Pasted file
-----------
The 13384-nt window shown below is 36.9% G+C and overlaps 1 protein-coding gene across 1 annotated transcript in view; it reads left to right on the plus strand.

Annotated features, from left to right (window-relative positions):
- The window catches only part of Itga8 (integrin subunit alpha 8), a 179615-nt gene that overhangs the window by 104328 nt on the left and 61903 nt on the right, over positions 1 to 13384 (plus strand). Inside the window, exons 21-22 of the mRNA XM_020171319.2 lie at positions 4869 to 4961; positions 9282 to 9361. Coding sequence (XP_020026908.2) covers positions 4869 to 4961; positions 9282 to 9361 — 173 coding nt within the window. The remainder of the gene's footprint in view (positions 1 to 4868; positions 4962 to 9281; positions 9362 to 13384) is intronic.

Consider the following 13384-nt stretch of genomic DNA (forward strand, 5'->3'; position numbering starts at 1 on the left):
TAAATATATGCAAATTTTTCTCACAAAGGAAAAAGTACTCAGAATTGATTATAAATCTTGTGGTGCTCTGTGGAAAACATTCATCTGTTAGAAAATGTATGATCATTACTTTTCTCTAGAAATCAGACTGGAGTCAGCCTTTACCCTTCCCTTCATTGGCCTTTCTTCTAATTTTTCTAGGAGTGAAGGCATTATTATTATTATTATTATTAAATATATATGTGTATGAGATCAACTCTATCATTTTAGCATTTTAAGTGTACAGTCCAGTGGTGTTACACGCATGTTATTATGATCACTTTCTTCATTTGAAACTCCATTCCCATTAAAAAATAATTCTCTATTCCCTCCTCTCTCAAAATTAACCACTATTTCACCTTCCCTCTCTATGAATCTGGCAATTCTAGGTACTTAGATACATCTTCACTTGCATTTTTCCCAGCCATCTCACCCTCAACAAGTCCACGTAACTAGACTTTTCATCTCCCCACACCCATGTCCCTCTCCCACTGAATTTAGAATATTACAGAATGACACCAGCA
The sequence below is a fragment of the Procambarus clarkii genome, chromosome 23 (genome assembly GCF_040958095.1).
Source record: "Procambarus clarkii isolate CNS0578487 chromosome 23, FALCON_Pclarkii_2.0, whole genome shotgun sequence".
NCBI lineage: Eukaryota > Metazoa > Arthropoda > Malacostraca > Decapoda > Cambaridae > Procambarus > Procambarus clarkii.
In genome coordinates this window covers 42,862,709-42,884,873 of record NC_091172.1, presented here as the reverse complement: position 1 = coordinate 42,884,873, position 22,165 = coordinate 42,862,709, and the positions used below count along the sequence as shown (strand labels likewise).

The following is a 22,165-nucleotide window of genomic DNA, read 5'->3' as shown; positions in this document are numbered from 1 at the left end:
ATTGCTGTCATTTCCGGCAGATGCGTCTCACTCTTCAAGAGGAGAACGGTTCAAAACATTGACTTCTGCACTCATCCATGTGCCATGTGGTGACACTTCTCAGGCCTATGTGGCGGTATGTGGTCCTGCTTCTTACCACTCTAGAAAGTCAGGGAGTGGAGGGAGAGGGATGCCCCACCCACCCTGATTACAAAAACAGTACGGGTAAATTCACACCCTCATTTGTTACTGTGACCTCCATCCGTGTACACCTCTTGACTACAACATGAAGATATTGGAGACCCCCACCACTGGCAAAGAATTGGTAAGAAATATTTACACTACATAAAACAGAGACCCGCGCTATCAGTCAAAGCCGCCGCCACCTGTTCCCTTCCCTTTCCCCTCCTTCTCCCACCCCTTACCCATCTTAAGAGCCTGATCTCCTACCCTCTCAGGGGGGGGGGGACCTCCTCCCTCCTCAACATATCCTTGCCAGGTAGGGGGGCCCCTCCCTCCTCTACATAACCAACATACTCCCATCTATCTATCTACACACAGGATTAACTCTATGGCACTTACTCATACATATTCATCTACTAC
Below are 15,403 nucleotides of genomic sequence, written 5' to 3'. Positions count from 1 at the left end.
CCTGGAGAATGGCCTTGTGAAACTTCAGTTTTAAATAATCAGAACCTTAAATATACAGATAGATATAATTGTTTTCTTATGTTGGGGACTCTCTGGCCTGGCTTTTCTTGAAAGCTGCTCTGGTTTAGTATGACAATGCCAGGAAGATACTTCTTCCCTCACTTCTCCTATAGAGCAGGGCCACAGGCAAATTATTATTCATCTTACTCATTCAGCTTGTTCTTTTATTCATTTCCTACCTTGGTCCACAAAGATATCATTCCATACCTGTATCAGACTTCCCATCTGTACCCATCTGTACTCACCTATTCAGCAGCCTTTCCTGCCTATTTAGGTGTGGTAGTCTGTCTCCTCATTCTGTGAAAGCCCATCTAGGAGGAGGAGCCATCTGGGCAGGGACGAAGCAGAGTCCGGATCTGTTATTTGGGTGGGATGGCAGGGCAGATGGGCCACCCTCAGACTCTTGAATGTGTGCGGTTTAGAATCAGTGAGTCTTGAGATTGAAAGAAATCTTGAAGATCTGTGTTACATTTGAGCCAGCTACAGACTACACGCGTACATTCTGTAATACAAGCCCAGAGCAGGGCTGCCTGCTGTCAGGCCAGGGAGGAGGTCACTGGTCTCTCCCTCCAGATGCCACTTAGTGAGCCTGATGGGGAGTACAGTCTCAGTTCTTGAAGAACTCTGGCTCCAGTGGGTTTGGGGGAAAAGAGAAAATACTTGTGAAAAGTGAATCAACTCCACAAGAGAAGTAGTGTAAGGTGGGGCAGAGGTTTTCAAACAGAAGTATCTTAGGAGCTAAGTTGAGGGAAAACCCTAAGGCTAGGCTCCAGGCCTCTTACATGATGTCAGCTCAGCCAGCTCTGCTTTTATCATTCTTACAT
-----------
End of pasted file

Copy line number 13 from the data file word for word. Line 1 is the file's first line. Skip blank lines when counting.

CCTGGAGAATGGCCTTGTGAAACTTCAGTTTTAAATAATCAGAACCTTAAATATACAGATAGATATAATTGTTTTCTTATGTTGGGGACTCTCTGGCCTGGCTTTTCTTGAAAGCTGCTCTGGTTTAGTATGACAATGCCAGGAAGATACTTCTTCCCTCACTTCTCCTATAGAGCAGGGCCACAGGCAAATTATTATTCATCTTACTCATTCAGCTTGTTCTTTTATTCATTTCCTACCTTGGTCCACAAAGATATCATTCCATACCTGTATCAGACTTCCCATCTGTACCCATCTGTACTCACCTATTCAGCAGCCTTTCCTGCCTATTTAGGTGTGGTAGTCTGTCTCCTCATTCTGTGAAAGCCCATCTAGGAGGAGGAGCCATCTGGGCAGGGACGAAGCAGAGTCCGGATCTGTTATTTGGGTGGGATGGCAGGGCAGATGGGCCACCCTCAGACTCTTGAATGTGTGCGGTTTAGAATCAGTGAGTCTTGAGATTGAAAGAAATCTTGAAGATCTGTGTTACATTTGAGCCAGCTACAGACTACACGCGTACATTCTGTAATACAAGCCCAGAGCAGGGCTGCCTGCTGTCAGGCCAGGGAGGAGGTCACTGGTCTCTCCCTCCAGATGCCACTTAGTGAGCCTGATGGGGAGTACAGTCTCAGTTCTTGAAGAACTCTGGCTCCAGTGGGTTTGGGGGAAAAGAGAAAATACTTGTGAAAAGTGAATCAACTCCACAAGAGAAGTAGTGTAAGGTGGGGCAGAGGTTTTCAAACAGAAGTATCTTAGGAGCTAAGTTGAGGGAAAACCCTAAGGCTAGGCTCCAGGCCTCTTACATGATGTCAGCTCAGCCAGCTCTGCTTTTATCATTCTTACAT